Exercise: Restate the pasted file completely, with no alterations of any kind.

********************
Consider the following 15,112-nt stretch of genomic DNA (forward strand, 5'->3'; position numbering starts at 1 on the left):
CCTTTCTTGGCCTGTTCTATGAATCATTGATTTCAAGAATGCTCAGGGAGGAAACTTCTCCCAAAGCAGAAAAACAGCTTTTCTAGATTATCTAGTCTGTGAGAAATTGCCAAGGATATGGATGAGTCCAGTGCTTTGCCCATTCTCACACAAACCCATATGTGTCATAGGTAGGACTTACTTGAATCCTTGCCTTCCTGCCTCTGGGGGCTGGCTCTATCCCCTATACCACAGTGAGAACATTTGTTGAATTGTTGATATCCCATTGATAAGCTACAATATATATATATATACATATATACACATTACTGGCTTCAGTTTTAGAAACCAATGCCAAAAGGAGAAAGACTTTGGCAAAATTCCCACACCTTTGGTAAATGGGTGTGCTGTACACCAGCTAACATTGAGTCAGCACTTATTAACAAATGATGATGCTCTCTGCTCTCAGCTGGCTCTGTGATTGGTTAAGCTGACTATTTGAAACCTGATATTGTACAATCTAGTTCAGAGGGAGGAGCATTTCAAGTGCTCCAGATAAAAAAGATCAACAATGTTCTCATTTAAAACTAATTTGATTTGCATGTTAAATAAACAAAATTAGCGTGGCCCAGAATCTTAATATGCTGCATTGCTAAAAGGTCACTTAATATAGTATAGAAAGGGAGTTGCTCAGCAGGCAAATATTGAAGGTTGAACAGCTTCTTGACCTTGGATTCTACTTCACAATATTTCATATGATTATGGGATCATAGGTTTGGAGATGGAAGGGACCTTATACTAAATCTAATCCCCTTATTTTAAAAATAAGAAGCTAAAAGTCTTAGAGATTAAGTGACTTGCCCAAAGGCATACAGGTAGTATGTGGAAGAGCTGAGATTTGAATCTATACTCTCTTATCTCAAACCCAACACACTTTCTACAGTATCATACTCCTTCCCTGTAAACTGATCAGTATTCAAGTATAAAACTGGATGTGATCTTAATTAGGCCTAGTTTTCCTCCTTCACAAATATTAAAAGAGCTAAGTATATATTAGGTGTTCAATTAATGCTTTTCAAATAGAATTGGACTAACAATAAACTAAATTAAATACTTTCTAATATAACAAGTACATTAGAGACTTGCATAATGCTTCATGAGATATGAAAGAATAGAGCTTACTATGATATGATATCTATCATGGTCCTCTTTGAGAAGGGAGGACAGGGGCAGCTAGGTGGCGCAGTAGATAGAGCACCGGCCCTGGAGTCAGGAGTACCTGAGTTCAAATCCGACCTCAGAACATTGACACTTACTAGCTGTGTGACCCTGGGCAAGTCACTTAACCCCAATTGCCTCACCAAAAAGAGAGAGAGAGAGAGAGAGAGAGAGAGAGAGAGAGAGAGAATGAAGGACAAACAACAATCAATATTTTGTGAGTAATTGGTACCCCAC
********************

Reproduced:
Consider the following 15,112-nt stretch of genomic DNA (forward strand, 5'->3'; position numbering starts at 1 on the left):
CCTTTCTTGGCCTGTTCTATGAATCATTGATTTCAAGAATGCTCAGGGAGGAAACTTCTCCCAAAGCAGAAAAACAGCTTTTCTAGATTATCTAGTCTGTGAGAAATTGCCAAGGATATGGATGAGTCCAGTGCTTTGCCCATTCTCACACAAACCCATATGTGTCATAGGTAGGACTTACTTGAATCCTTGCCTTCCTGCCTCTGGGGGCTGGCTCTATCCCCTATACCACAGTGAGAACATTTGTTGAATTGTTGATATCCCATTGATAAGCTACAATATATATATATATACATATATACACATTACTGGCTTCAGTTTTAGAAACCAATGCCAAAAGGAGAAAGACTTTGGCAAAATTCCCACACCTTTGGTAAATGGGTGTGCTGTACACCAGCTAACATTGAGTCAGCACTTATTAACAAATGATGATGCTCTCTGCTCTCAGCTGGCTCTGTGATTGGTTAAGCTGACTATTTGAAACCTGATATTGTACAATCTAGTTCAGAGGGAGGAGCATTTCAAGTGCTCCAGATAAAAAAGATCAACAATGTTCTCATTTAAAACTAATTTGATTTGCATGTTAAATAAACAAAATTAGCGTGGCCCAGAATCTTAATATGCTGCATTGCTAAAAGGTCACTTAATATAGTATAGAAAGGGAGTTGCTCAGCAGGCAAATATTGAAGGTTGAACAGCTTCTTGACCTTGGATTCTACTTCACAATATTTCATATGATTATGGGATCATAGGTTTGGAGATGGAAGGGACCTTATACTAAATCTAATCCCCTTATTTTAAAAATAAGAAGCTAAAAGTCTTAGAGATTAAGTGACTTGCCCAAAGGCATACAGGTAGTATGTGGAAGAGCTGAGATTTGAATCTATACTCTCTTATCTCAAACCCAACACACTTTCTACAGTATCATACTCCTTCCCTGTAAACTGATCAGTATTCAAGTATAAAACTGGATGTGATCTTAATTAGGCCTAGTTTTCCTCCTTCACAAATATTAAAAGAGCTAAGTATATATTAGGTGTTCAATTAATGCTTTTCAAATAGAATTGGACTAACAATAAACTAAATTAAATACTTTCTAATATAACAAGTACATTAGAGACTTGCATAATGCTTCATGAGATATGAAAGAATAGAGCTTACTATGATATGATATCTATCATGGTCCTCTTTGAGAAGGGAGGACAGGGGCAGCTAGGTGGCGCAGTAGATAGAGCACCGGCCCTGGAGTCAGGAGTACCTGAGTTCAAATCCGACCTCAGAACATTGACACTTACTAGCTGTGTGACCCTGGGCAAGTCACTTAACCCCAATTGCCTCACCAAAAAGAGAGAGAGAGAGAGAGAGAGAGAGAGAGAGAGAGAGAGAATGAAGGACAAACAACAATCAATATTTTGTGAGTAATTGGTACCCCAC